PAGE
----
Like the Minnesota Border-to-Border Broadband Program, which has helped expand high-quality rural connectivity, this proposal doesn’t limit eligibility to private sector entities. Political subdivisions, nonprofits, and cooperatives can also receive awards of up to $5 million or half the cost of the project, whichever is less. This element of the bill is welcome and...

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Posted February 7, 2018 by christopher

We are checking back in with Ernie Staten, Deputy Director of Public Service in Fairlawn, Ohio now that their muncipal Fiber-to-the-Home (FTTH) network - FairlawnGig - is built out and they are still building the citywide Wi-Fi network that will accompany it. We previously talked with Ernie when the network was being built two years ago in episode 201.

Fairlawn is located near Akron and a city without a municpal electric utility. Though they started expecting to work with a local partner ISP, they quickly decided it would be better to both own and operate the network. 

Though the network is quite young, it has already helped to boost property values and has attracted new businesses. FairlawnGig was also the primary reason one local business expanded in Fairlawn rather than moving to another location. In short, the network has provided a strong, positive impact almost immediately. 

This show is 24 minutes long and can be played on this page or via iTunes or the tool of your choice using this feed.

Read the transcript for this show here.

You can download this mp3 file directly from here. Listen to other episodes here or view all episodes in our index.

Thanks to Arne Huseby for the music. The song is Warm Duck Shuffle and is licensed under a Creative Commons Attribution (3.0) license.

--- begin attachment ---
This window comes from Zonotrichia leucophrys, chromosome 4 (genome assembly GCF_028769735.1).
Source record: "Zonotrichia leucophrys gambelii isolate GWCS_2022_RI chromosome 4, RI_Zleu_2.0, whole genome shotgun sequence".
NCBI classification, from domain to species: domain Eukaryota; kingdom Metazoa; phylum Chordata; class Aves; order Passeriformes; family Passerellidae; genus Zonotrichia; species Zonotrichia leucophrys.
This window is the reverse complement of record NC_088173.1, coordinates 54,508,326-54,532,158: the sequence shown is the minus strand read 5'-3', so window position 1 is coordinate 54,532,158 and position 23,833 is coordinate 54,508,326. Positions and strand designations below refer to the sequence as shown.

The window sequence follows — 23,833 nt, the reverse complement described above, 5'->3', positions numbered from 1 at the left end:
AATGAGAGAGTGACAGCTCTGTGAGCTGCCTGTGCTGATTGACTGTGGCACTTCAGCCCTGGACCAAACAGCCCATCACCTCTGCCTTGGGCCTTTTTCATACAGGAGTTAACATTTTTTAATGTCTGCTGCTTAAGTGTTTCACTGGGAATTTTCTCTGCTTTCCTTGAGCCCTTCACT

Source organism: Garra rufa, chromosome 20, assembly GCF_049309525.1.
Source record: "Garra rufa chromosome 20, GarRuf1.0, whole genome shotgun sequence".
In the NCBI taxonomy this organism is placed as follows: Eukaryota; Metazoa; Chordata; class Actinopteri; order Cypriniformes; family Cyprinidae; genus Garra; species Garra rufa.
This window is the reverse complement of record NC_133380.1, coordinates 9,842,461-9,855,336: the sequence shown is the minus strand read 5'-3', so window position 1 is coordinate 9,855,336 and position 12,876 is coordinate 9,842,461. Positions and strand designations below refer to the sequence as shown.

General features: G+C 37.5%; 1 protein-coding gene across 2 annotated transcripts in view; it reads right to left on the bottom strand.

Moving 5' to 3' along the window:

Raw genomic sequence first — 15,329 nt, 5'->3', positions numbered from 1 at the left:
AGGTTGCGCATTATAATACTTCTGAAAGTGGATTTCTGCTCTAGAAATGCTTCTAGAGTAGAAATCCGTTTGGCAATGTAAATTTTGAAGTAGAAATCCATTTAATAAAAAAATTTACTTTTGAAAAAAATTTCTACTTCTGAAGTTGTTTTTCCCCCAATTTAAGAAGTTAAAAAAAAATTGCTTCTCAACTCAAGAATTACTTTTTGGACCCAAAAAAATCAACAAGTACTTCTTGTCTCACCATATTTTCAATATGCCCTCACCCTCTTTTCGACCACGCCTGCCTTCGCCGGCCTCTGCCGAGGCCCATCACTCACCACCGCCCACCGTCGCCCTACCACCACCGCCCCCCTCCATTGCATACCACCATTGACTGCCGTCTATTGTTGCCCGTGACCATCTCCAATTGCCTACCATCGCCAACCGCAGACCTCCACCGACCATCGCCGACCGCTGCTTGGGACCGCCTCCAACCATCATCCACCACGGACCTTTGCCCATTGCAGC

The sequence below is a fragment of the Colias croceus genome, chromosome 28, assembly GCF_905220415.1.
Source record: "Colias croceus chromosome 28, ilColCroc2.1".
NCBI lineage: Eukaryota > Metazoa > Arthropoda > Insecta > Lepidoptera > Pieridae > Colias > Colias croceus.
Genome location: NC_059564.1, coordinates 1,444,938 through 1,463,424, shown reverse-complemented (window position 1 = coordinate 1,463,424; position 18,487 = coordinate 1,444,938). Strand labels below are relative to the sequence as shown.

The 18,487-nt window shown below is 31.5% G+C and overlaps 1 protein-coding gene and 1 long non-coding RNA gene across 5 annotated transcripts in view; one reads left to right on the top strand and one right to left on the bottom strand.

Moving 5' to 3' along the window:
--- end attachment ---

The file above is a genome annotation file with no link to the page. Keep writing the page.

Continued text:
Posted January 24, 2018 by christopher

Early last year, Connect Your Community and the National Digital Inclusion Alliance released a well-researched and compelling case that AT&T had engaged in digital redlining of Cleveland, refusing to upgrade Internet access to neighborhoods with high poverty rates. In episode 290 of the Community Broadband Bits podcast, we check in to learn more and discuss key lessons.

Angela Siefer, executive director of NDIA, and Bill Callahan, President and Director of Connect Your Community in Cleveland, explore what is happening both in Cleveland and other metro centers where low-income residents are often over-paying for services far slower than are available in higher-income neighborhoods.

This discussion covers important ground, not just describing the problem but discussing how the easiest solution (forcing AT&T to upgrade areas it has neglected) is not sufficient. Also, there is sports talk at the beginning but then the host gets himself under control and focuses on what is important in this conversation. 

This show is 35 minutes long and can be played on this page or via iTunes or the tool of your choice using this feed.

Read the transcript for this show here.

You can download this mp3 file directly from here. Listen to other episodes here or view all episodes in our index.

Thanks to Arne Huseby for the music. The song is Warm Duck Shuffle and is licensed under a Creative Commons Attribution (3.0) license.

Posted January 3, 2018 by christopher

With the Federal Communications Comission Republicans poised to redefine broadband to include slow, unreliable, and often bandwidth-capped mobile service, we talk with two high school students from southeast Ohio, Herron Linscott and Lilah Gagne, that have succeeded despite the lack of fixed broadband access in their homes. Soon the FCC may include those homes as having broadband though they clearly don't fit the description of what any sane person would call advanced telecommunications. 

We start off episode 287 of the Community Broadband Bits podcast with Next Century Cities Executive Director Deb Socia, who reminds us why mobile Internet access is not an adequate subsitute for fixed access. Next Century Cities has launched the Mobile Only Challenge - share MobileOnlyChallenge.com around - to highlight the challenges of relying solely on mobile Internet access. 

We then talk to Herron Linscott and Lilah Gagne about their experiences in southeast Ohio as high school students without home fixed Internet access. Both have had to schedule lots of time away from home in order to complete assignments and partake in extra-curricular activities and both offer a window into the importance of connectivity for the next generation. 

Read the transcript for this show here.

This show is 25 minutes long and can be played on this page or via iTunes or the tool of your choice using this feed.

You can download this mp3 file directly from here. Listen to other episodes here or view all episodes in our index.

Thanks to Arne Huseby for the music. The song is ...